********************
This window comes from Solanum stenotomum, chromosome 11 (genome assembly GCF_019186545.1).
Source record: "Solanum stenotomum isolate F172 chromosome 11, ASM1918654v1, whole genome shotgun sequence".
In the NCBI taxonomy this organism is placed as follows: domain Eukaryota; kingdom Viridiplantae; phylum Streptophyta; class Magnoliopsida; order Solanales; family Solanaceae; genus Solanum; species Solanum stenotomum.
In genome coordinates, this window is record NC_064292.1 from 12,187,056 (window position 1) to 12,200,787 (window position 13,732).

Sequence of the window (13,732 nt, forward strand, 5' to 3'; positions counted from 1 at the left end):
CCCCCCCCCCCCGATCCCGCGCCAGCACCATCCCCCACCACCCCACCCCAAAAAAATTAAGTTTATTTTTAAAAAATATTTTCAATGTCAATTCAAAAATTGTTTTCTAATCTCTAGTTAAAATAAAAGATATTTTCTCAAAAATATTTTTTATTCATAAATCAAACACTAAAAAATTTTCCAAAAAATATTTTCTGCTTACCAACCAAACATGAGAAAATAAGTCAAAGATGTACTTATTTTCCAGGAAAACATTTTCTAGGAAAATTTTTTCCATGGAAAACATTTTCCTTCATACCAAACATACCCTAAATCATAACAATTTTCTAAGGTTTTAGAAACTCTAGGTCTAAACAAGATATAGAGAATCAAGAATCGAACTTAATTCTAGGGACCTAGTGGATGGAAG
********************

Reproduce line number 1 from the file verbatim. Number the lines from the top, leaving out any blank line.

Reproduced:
This window comes from Solanum stenotomum, chromosome 11 (genome assembly GCF_019186545.1).